The Synthesis of Novel Sialylmimetics as Biological Probes

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Itzstein, Mark von

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Kiefel, Milton

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2004
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Abstract

Typically found at the terminus of glycoconjugates, the sialic acids are ideally located to participate in carbohydrate-protein interactions that mediate important recognition phenomena. These include acting as receptors for viruses and bacteria, mediating cell-cell adhesion via lectins, and enabling cell-cell communication. N-Acetylneuraminic acid alpha(2,3)-linked to galactose is a commonly found epitope in several important cell-surface glycoconjugates, and is associated with diseases like cancer (through the upregulation of alpha(2,3)-sialyltransferases), Chagas' disease (and the involvement of Trypanosoma cruzi trans-sialidase), and rotaviral infection. The apparent strong specificity of some sialic acid-recognising proteins for substrates with N-acetylneuraminic acid alpha(2,3)-linked to galactose suggests that this interaction may be a potential target for therapeutic intervention. This thesis focuses on investigations towards the synthesis of biological probes for sialic acid-recognising proteins that naturally recognise N-acetylneuraminic acid alpha(2,3)-linked to galactose, as well as the development of potential inhibitors for rotavirus and Trypanosoma cruzi trans-sialidase. Chapter 1 provides a general introduction of sialic acids, and the proteins that recognise them, with an emphasis on their involvement in certain disease states. There is also a discussion of the involvement of sialic acids in relation to rotavirus infection, as well as the relationship of sialic acids to Chagas' disease, via the Trypanosoma cruzi trans-sialidase enzyme. Chapter 2 describes the development of an efficient synthetic route towards S-linked lactose-based mimics of N-acetylneuraminic acid alpha(2,3)-linked to galactose. The inclusion of varying functionality in the mimetic portion was designed to allow the exploration of the effects of hydrophobic, hydrophilic and sterically demanding groups upon interaction with a given biomolecule. En route to the successful synthesis of these sialylmimetics, several protecting group manipulations of lactoside were investigated, with the preparation of the key intermediate seemingly dependent on the protecting group strategy used. Furthermore, the synthesis of the metabolically stable substrate analogue of the natural substrate of Trypanosoma cruzi trans-sialidase has been described. Approaches towards the synthesis of the O-linked series of lactose-based sialylmimetics are described in Chapter 3. Several methodologies are reported, as well as protecting group manipulations, for the successful preparation of these sialylmimetics. It appears from these investigations that gaining access into the O -linked series is not as straightforward as for the S-linked series, with the reactivity of the coupling partner being a critical factor in the success of such reactions. In Chapter 4, the synthesis of galactose- and lactose-based sialosides as sialyl donors for Trypanosoma cruzi trans-sialidase has been described, as well as the preparation of an asialo acceptor molecule. These substrates were used to probe the mechanism of the enzyme using H NMR spectroscopy, aimed at investigating the hydrolysis and transfer rates of Trypanosoma cruzi trans-sialidase with a variety of sialyl donors and asialo acceptor molecules. These studies have shown that the hydrolysis of sialyl donors is slow compared to the transfer rates of sialic acid to asialo acceptor molecules, and have provided further insight into the preference of the enzyme for various substrates. The biological evaluation of some of the compounds reported in Chapters 2 and 3 is detailed in Chapter 5. The sialylmimetics were evaluated for their ability to inhibit rotavirus infection in vitro. In addition, a novel H NMR spectroscopic-based assay was developed for inhibition studies of Trypanosoma cruzi trans-sialidase with some of the compounds prepared through the course of this project, and some preliminary inhibition results have been obtained. The conclusions drawn in Chapters 2 to 5 are summarised in Chapter 6 and the future directions of this work are briefly outlined. Chapter 7 brings together all of the experimental procedures and details that support the results and observations presented in Chapters 2 to 5.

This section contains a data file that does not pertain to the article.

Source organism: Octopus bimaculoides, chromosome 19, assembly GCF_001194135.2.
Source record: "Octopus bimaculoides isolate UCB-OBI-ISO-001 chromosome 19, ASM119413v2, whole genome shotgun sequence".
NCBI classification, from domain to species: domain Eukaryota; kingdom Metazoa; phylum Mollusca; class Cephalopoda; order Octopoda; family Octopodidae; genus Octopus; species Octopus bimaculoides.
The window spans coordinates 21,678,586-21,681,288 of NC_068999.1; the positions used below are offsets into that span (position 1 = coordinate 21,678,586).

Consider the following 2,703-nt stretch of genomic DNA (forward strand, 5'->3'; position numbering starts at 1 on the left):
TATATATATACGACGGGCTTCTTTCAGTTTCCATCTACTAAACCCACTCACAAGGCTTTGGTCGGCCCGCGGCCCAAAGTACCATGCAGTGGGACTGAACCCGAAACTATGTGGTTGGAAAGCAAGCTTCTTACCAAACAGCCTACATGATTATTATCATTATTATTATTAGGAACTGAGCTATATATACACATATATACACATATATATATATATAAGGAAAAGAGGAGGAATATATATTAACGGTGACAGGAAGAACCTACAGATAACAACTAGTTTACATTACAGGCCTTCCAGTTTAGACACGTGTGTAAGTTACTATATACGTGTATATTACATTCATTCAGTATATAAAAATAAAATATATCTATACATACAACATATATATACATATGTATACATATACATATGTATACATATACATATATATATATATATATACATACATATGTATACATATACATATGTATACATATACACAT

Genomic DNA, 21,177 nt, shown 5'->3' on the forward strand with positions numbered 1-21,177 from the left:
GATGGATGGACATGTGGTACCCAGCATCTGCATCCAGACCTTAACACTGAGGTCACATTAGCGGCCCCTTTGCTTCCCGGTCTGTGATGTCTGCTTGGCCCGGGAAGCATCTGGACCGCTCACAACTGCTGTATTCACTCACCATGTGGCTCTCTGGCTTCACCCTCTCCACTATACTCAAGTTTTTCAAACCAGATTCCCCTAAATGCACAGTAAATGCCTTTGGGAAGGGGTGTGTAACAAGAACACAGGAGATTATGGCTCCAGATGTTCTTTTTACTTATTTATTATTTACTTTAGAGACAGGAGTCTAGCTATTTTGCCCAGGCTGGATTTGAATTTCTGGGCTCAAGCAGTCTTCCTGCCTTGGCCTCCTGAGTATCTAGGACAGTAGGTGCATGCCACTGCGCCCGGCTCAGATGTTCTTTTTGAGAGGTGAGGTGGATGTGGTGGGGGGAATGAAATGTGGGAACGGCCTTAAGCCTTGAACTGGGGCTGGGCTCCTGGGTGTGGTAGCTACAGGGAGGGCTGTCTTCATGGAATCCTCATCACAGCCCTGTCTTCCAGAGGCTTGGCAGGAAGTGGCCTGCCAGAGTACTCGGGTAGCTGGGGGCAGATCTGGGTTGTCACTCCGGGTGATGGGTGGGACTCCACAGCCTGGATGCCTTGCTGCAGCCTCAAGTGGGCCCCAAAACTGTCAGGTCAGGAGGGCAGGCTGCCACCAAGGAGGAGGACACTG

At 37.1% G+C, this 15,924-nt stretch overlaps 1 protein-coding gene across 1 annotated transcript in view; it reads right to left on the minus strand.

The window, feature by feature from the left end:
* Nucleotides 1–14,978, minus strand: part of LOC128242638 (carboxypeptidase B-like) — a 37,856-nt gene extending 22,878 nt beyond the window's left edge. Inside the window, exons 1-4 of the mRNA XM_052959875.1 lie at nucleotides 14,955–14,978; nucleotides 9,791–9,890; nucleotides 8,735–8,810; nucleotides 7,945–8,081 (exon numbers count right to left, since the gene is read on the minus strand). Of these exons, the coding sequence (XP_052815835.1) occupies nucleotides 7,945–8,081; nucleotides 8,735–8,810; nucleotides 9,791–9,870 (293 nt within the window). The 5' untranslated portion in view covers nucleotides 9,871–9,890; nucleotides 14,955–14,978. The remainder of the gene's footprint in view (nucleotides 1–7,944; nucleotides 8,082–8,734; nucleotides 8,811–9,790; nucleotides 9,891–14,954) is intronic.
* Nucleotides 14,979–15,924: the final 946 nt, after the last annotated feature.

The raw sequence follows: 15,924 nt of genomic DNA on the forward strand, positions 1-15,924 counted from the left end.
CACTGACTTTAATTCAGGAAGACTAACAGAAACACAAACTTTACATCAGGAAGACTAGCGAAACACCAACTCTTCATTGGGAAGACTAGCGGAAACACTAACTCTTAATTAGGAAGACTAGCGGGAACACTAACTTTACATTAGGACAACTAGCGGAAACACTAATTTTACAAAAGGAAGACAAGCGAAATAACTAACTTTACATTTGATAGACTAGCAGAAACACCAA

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Thesis (PhD Doctorate)

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Doctor of Philosophy (PhD)

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Institute for Glycomics

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The author owns the copyright in this thesis, unless stated otherwise.

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Sialic acids

novel sialylmimetics

biological probes

glycoconjugates

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